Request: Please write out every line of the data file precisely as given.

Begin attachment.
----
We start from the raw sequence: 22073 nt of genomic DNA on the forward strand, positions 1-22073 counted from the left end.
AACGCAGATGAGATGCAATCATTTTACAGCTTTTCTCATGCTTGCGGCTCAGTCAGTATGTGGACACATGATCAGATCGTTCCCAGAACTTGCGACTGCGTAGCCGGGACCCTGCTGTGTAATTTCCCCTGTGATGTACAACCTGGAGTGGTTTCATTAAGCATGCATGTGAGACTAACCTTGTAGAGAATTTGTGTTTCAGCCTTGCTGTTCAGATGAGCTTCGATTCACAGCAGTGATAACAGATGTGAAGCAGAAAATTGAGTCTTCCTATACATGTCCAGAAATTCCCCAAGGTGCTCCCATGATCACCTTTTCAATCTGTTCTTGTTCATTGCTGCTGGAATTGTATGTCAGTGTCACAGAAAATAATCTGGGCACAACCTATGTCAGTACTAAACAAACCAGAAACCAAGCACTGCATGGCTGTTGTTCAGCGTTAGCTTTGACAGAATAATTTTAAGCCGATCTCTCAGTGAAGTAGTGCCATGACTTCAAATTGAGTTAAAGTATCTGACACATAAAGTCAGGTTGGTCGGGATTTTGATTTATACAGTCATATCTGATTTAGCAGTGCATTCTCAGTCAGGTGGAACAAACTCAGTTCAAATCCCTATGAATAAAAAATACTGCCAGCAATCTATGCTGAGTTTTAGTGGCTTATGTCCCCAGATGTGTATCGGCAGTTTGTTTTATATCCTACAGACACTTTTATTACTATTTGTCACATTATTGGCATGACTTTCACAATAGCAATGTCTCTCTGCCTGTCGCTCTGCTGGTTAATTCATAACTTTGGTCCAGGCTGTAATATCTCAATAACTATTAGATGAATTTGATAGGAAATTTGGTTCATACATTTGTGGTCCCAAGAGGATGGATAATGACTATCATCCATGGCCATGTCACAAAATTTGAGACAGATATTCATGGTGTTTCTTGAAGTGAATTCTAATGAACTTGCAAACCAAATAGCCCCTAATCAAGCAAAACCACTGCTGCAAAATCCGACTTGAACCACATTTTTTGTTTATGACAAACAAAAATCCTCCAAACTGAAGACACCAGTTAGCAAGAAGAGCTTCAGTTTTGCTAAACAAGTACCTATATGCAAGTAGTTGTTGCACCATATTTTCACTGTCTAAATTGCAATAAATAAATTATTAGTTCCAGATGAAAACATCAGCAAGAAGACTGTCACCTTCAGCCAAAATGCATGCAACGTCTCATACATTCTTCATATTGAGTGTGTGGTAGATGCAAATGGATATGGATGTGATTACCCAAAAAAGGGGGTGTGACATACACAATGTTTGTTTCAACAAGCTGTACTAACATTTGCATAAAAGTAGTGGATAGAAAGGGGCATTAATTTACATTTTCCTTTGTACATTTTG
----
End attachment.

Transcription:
We start from the raw sequence: 22073 nt of genomic DNA on the forward strand, positions 1-22073 counted from the left end.
AACGCAGATGAGATGCAATCATTTTACAGCTTTTCTCATGCTTGCGGCTCAGTCAGTATGTGGACACATGATCAGATCGTTCCCAGAACTTGCGACTGCGTAGCCGGGACCCTGCTGTGTAATTTCCCCTGTGATGTACAACCTGGAGTGGTTTCATTAAGCATGCATGTGAGACTAACCTTGTAGAGAATTTGTGTTTCAGCCTTGCTGTTCAGATGAGCTTCGATTCACAGCAGTGATAACAGATGTGAAGCAGAAAATTGAGTCTTCCTATACATGTCCAGAAATTCCCCAAGGTGCTCCCATGATCACCTTTTCAATCTGTTCTTGTTCATTGCTGCTGGAATTGTATGTCAGTGTCACAGAAAATAATCTGGGCACAACCTATGTCAGTACTAAACAAACCAGAAACCAAGCACTGCATGGCTGTTGTTCAGCGTTAGCTTTGACAGAATAATTTTAAGCCGATCTCTCAGTGAAGTAGTGCCATGACTTCAAATTGAGTTAAAGTATCTGACACATAAAGTCAGGTTGGTCGGGATTTTGATTTATACAGTCATATCTGATTTAGCAGTGCATTCTCAGTCAGGTGGAACAAACTCAGTTCAAATCCCTATGAATAAAAAATACTGCCAGCAATCTATGCTGAGTTTTAGTGGCTTATGTCCCCAGATGTGTATCGGCAGTTTGTTTTATATCCTACAGACACTTTTATTACTATTTGTCACATTATTGGCATGACTTTCACAATAGCAATGTCTCTCTGCCTGTCGCTCTGCTGGTTAATTCATAACTTTGGTCCAGGCTGTAATATCTCAATAACTATTAGATGAATTTGATAGGAAATTTGGTTCATACATTTGTGGTCCCAAGAGGATGGATAATGACTATCATCCATGGCCATGTCACAAAATTTGAGACAGATATTCATGGTGTTTCTTGAAGTGAATTCTAATGAACTTGCAAACCAAATAGCCCCTAATCAAGCAAAACCACTGCTGCAAAATCCGACTTGAACCACATTTTTTGTTTATGACAAACAAAAATCCTCCAAACTGAAGACACCAGTTAGCAAGAAGAGCTTCAGTTTTGCTAAACAAGTACCTATATGCAAGTAGTTGTTGCACCATATTTTCACTGTCTAAATTGCAATAAATAAATTATTAGTTCCAGATGAAAACATCAGCAAGAAGACTGTCACCTTCAGCCAAAATGCATGCAACGTCTCATACATTCTTCATATTGAGTGTGTGGTAGATGCAAATGGATATGGATGTGATTACCCAAAAAAGGGGGTGTGACATACACAATGTTTGTTTCAACAAGCTGTACTAACATTTGCATAAAAGTAGTGGATAGAAAGGGGCATTAATTTACATTTTCCTTTGTACATTTTG